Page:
Shaked noted in her letter that the customary practice in implementing the 1951 refugee convention differentiates between refugees who were persecuted in their home countries and those who want to emigrate because of economic distress. “According to the definitions of the Istanbul Convention, this difference could well lose its validity, are least as far as everything concerning women,” she wrote. The Istanbul Convention does not distinguish between physical violence and psychological violence as a justification for granting refugee status, and this will make it difficult for the state to prove that the asylum seekers are not suffering from violence in the case of false claims, Shaked added.

“The Istanbul Convention uses soft language in a much more important manner [than the 1951 refugee convention], something that could very well be interpreted a significant reduction in the level of evidence required,” she wrote. “Domestic violence with only psychological harm could well, in accordance with the nature of these attacks, negate the requirement for objective proof, as well as making the possibility of disproving such a claim of harm difficult to impossible.” Shaked also criticized the oversight mechanisms of the Istanbul Convention, which she called uncompromising, invasive and strict – and brought up a fear that the convention would also be applied to residents of the Palestinian Authority – something that would force Israel to grant refugee status to Palestinian women who suffer from domestic violence.

Shaked also commented on the fact that Israel is only an observer in the Council of Europe, and not a member of the council like the rest of the signatory nations – and said that signing the convention would put Israel under the oversight of a body in which it has no representation or official status.

“It is not clear why Israel is in such a hurry to be the first country that is not a member to sign the conventions,” Shaked wrote. “It would be best to stop and consider in depth whether joining the convention serves Israel’s interests than to create a situation that will damage Israel’s immigration policy and international image that will be hard to repair … Even if steps have already been taken in that direction, stopping the process now will be much easier and simpler than leaving later.”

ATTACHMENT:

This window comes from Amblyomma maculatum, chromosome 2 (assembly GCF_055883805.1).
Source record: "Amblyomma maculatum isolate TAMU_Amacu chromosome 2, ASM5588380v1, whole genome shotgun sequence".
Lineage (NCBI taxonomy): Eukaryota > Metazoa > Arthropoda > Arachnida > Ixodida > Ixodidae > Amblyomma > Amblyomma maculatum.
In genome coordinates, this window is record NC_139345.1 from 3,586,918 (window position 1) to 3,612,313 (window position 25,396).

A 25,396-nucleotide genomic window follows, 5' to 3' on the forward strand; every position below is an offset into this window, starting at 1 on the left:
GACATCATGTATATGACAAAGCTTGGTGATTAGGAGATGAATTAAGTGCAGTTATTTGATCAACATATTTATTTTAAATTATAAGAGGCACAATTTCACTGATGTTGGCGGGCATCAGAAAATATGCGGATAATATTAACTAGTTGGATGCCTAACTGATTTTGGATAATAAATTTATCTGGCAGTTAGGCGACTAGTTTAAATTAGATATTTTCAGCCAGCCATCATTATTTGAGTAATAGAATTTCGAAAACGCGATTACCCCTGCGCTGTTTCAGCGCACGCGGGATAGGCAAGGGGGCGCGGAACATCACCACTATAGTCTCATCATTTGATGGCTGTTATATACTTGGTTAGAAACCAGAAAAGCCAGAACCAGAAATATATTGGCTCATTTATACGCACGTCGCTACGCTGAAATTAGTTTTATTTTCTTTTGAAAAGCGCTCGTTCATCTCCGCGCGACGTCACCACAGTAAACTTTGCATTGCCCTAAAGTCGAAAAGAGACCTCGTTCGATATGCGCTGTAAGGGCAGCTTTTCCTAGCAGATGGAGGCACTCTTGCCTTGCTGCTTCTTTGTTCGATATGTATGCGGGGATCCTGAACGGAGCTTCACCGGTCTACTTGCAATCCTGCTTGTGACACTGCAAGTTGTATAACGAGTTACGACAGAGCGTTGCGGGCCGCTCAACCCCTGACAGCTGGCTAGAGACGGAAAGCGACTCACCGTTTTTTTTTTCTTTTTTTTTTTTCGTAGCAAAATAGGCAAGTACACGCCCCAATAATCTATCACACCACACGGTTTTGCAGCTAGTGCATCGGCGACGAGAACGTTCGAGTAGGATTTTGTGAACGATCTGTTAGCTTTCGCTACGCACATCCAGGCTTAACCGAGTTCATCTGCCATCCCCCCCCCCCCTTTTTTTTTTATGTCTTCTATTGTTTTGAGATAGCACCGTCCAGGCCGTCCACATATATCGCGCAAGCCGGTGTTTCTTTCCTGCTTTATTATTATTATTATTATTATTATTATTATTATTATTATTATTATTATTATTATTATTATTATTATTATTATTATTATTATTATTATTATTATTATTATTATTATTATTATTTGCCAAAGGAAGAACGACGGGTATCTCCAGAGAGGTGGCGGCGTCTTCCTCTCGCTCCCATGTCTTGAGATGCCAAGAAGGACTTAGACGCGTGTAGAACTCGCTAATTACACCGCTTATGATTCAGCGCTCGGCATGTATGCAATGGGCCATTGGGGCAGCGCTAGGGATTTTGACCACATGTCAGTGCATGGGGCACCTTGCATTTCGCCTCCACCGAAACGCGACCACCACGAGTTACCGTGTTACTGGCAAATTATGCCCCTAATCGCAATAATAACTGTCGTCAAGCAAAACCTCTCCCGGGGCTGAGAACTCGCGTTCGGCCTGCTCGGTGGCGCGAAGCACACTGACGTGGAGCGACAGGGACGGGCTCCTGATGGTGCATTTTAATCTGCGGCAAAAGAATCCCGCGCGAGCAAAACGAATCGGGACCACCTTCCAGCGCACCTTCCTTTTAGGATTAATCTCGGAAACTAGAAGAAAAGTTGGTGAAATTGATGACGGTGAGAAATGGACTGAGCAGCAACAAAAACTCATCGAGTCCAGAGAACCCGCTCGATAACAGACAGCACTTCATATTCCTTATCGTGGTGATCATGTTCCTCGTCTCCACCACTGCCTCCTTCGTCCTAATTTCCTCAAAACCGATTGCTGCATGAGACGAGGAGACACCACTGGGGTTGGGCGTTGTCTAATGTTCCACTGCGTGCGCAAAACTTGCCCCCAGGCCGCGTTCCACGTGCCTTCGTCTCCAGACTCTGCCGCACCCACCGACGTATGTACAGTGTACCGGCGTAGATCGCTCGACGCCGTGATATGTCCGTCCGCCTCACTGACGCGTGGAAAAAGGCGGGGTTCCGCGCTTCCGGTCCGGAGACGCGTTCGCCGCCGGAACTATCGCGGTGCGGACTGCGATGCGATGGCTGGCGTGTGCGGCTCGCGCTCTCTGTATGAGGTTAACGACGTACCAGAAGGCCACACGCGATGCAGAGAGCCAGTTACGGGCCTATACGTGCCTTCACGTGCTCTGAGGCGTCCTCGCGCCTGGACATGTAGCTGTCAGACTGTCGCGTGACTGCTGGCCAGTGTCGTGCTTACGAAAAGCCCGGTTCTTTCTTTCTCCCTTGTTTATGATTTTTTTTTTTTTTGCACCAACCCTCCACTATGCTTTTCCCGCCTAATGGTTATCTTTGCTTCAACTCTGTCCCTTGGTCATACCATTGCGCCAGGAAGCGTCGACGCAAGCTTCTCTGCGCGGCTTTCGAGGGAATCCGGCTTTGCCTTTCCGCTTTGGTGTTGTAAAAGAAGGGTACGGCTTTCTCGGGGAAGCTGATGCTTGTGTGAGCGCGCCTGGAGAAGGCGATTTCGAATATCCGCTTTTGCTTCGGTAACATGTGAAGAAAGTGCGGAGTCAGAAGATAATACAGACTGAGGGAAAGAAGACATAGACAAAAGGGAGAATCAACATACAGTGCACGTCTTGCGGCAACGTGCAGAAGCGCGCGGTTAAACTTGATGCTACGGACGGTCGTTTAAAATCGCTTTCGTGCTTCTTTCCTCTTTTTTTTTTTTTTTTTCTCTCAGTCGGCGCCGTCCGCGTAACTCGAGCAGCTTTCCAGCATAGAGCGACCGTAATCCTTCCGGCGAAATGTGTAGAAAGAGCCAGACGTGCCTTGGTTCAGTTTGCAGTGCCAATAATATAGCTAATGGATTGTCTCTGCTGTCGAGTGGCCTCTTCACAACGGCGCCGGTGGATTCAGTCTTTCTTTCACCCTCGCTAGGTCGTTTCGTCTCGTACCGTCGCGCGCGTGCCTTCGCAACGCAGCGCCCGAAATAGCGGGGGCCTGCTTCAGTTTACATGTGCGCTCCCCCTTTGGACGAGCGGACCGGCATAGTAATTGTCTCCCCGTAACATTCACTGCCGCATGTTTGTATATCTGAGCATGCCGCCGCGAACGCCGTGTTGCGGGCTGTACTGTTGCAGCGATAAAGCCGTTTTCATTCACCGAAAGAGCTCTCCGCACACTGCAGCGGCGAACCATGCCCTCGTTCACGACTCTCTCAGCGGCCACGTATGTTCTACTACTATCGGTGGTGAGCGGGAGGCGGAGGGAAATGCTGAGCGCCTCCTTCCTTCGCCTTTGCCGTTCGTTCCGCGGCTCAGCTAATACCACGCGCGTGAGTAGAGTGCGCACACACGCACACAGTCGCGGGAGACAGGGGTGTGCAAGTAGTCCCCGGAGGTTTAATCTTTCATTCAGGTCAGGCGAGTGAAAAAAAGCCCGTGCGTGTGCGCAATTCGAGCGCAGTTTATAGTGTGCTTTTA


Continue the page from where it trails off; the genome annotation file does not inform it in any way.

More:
At the committee session, representatives of the Population, Immigration and Border Authority’s legal department discussed Shaked’s letter to Sa’ar. One of the attorneys, Orly Shmuel Dahan, told the committee: “Professionally, no one disputes that it is necessary to submit the interpretive declaration,” in other words the statement in which Israel clarifies how it will implement various sections of the convention. “There is agreement among the government ministries. What worries the interior minister is what the Istanbul Convention will not provide,” she told the committee.

Attorney Liron Gabay told the committee that “our worry is that the Istanbul Convention could very well expand de facto the implementation of the refugee convention. All [Shaked] is saying is that we need to examine it in depth,” she said.

In her summation of the committee session, Touma-Sliman criticized Shaked because of what she wrote in her letter, and called on her to retract it. “Anyone who cares about this country’s citizens, men and women, needs to work harder to build a more equal society.” Touma-Sliman called to support Sa’ar, who is leading the effort for Israel to join the Istanbul Convention – and called on him to bring the matter before the cabinet as soon as possible.

MK Michal Rozin (Meretz), who participated in the session, tweeted that Shaked’s opposition is “putting a spoke in the wheels of the fight for women’s rights and the fight against violence against women. The rhetoric of migration and refugees is irrelevant, and cannot serve as an excuse in the mouths of those who are not interested in allowing women to live in freedom and security,” she tweeted.